• Font Face: Tenby Five
  • Size: 14px
  • Color: #FD0000

Duplicate this layer and call it “Deactive.” Give the text a duller colour (#800000). Put this layer below the “Active Light” layer.


Right click on the “Active Light” layer and choose “Rasterize.” Then give it the following Outer Glow options.


Duplicate the buttons and repeat the above steps to create more buttons. When the button is turned off, the outer glow colour is red (#EF0000).


Step 8 – Middle knob

This is what you will make.


Select one of the knobs you created earlier and copy it. Paste the knob onto a new layer in a new group. Use the Pen Tool to create a little triangle on the knob. Fill the triangle with the same light gray as the knob.


Use the following Bevel and Emboss settings to blend the triangle to the knob.


Create some gridlines to find the centre of the knob. Then use the Pencil Tool with a 7px tip to draw white dots in a semicircle around the knob.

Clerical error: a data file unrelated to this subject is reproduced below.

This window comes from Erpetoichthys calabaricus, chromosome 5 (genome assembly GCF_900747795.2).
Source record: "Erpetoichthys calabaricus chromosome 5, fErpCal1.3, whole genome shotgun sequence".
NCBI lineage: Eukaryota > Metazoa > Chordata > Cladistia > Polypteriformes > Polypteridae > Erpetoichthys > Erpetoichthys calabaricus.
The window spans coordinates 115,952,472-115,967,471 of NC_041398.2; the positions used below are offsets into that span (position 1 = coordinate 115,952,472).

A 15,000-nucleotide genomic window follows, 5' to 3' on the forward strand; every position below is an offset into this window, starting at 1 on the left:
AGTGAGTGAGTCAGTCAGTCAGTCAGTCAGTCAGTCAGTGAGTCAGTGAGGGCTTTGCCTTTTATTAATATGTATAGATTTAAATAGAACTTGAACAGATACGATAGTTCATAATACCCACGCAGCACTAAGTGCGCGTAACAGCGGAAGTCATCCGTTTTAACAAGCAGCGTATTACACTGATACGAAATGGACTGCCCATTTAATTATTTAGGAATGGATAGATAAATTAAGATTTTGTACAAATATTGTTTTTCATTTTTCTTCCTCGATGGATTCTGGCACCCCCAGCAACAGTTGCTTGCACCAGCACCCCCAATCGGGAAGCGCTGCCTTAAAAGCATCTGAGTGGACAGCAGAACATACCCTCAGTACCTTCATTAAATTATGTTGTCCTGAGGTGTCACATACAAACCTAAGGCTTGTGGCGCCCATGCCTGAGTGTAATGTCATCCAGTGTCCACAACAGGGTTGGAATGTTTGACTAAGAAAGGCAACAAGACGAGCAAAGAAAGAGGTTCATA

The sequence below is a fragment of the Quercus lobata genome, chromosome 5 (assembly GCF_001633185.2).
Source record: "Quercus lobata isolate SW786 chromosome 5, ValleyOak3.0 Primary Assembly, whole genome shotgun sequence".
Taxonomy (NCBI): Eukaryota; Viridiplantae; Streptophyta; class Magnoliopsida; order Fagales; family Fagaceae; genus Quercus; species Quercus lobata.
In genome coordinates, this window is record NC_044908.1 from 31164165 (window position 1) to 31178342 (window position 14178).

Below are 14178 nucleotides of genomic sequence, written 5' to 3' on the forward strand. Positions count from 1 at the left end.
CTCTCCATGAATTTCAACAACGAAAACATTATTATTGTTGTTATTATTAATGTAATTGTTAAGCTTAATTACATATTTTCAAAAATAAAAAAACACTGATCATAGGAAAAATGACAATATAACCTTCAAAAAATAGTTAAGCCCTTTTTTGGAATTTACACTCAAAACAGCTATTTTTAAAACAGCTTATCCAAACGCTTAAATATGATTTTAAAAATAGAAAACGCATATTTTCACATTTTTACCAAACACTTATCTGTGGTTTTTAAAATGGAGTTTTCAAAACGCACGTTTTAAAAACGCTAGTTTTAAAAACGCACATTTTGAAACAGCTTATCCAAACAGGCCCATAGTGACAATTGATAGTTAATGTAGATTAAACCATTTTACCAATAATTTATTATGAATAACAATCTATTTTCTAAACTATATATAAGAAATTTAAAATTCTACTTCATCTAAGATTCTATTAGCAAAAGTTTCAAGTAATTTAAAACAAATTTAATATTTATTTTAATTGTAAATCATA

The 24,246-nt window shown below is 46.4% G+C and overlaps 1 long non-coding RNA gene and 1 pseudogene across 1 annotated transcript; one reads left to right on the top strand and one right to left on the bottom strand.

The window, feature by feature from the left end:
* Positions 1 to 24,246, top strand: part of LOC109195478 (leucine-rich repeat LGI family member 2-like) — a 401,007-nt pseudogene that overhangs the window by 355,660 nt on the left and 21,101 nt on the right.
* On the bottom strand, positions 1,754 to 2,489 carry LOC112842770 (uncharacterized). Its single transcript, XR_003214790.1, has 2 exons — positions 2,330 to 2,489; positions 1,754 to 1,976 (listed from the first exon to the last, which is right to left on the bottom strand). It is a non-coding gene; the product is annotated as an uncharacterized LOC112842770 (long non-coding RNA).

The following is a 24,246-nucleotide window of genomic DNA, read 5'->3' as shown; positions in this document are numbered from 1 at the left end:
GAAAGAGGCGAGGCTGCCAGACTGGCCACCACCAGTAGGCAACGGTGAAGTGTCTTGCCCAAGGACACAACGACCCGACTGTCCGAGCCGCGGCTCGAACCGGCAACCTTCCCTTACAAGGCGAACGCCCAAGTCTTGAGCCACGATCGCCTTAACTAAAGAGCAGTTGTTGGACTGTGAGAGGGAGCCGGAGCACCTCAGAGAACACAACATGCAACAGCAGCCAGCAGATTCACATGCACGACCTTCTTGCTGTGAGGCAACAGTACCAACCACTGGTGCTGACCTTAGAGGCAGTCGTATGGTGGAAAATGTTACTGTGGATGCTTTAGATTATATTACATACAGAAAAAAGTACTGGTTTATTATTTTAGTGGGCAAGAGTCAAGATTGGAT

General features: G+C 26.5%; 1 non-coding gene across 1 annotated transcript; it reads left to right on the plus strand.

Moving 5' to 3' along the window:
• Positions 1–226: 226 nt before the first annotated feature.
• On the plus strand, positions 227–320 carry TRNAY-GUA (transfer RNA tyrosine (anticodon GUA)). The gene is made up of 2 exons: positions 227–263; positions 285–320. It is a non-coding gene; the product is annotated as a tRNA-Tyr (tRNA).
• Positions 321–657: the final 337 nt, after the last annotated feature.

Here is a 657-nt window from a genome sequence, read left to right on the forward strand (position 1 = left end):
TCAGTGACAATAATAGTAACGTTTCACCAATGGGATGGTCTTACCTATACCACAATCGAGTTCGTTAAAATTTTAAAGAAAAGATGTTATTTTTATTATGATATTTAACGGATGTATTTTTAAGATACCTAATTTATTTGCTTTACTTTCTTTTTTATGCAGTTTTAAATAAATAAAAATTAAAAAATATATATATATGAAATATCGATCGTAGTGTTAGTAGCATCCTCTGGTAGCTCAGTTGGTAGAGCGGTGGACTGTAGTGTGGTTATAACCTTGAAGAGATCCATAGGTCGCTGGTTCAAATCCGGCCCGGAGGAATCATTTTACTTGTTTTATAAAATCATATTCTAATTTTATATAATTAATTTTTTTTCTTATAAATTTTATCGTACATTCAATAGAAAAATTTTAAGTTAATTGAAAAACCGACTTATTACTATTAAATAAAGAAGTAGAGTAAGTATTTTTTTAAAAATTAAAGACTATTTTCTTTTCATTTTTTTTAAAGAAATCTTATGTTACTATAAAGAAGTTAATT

Create some text (i.e. min, max, Power, External S², p) with the following settings.

  • Font Face: Bell Gothic Bold
  • Size: 32px
  • Colour: white

Type 1, 2, 3, and 4 below the power metres and draw connecting lines to Power and External S². Use gridlines to help keep the lines even. See below for an idea.


Step 9 – More Text

This is what you will make.


Duplicate a green and a red button from step 6. For the third button, use white (#FFFFFF) for the outer glow. Create the following new text in green (#6CFF00).

  • 1X SPEED
  • 4X SPEED

Use the following Outer Glow settings with the same green (#6CFF00).


Use the Pencil Tool (B) with a 2px tip to draw a white (#FFFFFF) line from the button. Hold Shift to create straight lines.


This is what your image should look like.


Step 10 – Second display, the frequency scanner

This is what you will make.


Create a new group and label it “Freq Scanner.” Create a new layer and call it “background.” Make a selection with a width of 475 and a height of 60. Fill it with a linear gradient using the colours #292929 and #040404. Then use the following Bevel and Emboss options.